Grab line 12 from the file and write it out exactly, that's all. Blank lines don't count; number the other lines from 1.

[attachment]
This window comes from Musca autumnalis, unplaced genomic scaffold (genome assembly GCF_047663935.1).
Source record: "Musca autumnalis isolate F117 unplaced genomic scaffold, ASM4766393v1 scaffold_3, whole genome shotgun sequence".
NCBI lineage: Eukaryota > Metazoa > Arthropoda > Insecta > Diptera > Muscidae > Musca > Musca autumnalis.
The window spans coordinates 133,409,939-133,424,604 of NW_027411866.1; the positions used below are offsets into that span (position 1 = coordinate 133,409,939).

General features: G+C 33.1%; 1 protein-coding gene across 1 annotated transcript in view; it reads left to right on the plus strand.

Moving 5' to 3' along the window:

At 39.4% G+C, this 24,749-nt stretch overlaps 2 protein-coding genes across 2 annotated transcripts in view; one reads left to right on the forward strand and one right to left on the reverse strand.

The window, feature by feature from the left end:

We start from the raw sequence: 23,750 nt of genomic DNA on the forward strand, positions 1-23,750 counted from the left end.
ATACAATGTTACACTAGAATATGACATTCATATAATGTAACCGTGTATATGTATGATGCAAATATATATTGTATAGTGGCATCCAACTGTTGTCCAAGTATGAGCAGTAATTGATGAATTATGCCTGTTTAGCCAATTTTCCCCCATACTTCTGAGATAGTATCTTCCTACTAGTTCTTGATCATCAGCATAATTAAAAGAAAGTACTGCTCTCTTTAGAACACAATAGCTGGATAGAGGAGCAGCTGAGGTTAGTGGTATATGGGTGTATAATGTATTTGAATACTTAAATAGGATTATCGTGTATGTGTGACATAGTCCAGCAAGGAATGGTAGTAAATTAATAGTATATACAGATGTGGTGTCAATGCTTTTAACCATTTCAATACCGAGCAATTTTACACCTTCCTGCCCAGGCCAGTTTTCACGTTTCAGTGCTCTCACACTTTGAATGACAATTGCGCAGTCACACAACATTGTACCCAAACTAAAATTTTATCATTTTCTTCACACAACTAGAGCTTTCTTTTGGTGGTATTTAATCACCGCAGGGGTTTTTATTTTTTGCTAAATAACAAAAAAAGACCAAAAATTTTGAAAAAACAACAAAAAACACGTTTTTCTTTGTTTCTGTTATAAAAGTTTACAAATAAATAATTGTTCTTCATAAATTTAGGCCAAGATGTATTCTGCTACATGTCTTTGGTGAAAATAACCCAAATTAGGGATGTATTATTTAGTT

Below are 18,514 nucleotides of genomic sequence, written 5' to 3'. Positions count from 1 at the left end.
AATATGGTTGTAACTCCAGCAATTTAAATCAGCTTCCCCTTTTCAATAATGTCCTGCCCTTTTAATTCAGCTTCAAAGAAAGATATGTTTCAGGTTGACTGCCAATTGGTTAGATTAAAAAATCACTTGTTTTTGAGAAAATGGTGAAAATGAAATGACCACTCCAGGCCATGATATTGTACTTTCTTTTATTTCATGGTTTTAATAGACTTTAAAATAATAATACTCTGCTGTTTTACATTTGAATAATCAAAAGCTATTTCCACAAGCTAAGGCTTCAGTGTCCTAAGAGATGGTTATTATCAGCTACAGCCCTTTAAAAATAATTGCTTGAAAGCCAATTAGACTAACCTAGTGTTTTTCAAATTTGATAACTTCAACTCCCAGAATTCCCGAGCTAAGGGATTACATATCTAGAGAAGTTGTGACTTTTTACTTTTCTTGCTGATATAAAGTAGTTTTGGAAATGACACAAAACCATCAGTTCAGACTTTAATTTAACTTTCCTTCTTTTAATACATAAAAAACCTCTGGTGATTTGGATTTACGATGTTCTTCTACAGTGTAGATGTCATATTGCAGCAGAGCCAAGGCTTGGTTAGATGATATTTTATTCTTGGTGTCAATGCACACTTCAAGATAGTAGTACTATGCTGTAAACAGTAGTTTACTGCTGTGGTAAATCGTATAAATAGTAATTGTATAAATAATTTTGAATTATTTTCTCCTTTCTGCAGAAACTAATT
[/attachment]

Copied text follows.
AATATGGTTGTAACTCCAGCAATTTAAATCAGCTTCCCCTTTTCAATAATGTCCTGCCCTTTTAATTCAGCTTCAAAGAAAGATATGTTTCAGGTTGACTGCCAATTGGTTAGATTAAAAAATCACTTGTTTTTGAGAAAATGGTGAAAATGAAATGACCACTCCAGGCCATGATATTGTACTTTCTTTTATTTCATGGTTTTAATAGACTTTAAAATAATAATACTCTGCTGTTTTACATTTGAATAATCAAAAGCTATTTCCACAAGCTAAGGCTTCAGTGTCCTAAGAGATGGTTATTATCAGCTACAGCCCTTTAAAAATAATTGCTTGAAAGCCAATTAGACTAACCTAGTGTTTTTCAAATTTGATAACTTCAACTCCCAGAATTCCCGAGCTAAGGGATTACATATCTAGAGAAGTTGTGACTTTTTACTTTTCTTGCTGATATAAAGTAGTTTTGGAAATGACACAAAACCATCAGTTCAGACTTTAATTTAACTTTCCTTCTTTTAATACATAAAAAACCTCTGGTGATTTGGATTTACGATGTTCTTCTACAGTGTAGATGTCATATTGCAGCAGAGCCAAGGCTTGGTTAGATGATATTTTATTCTTGGTGTCAATGCACACTTCAAGATAGTAGTACTATGCTGTAAACAGTAGTTTACTGCTGTGGTAAATCGTATAAATAGTAATTGTATAAATAATTTTGAATTATTTTCTCCTTTCTGCAGAAACTAATT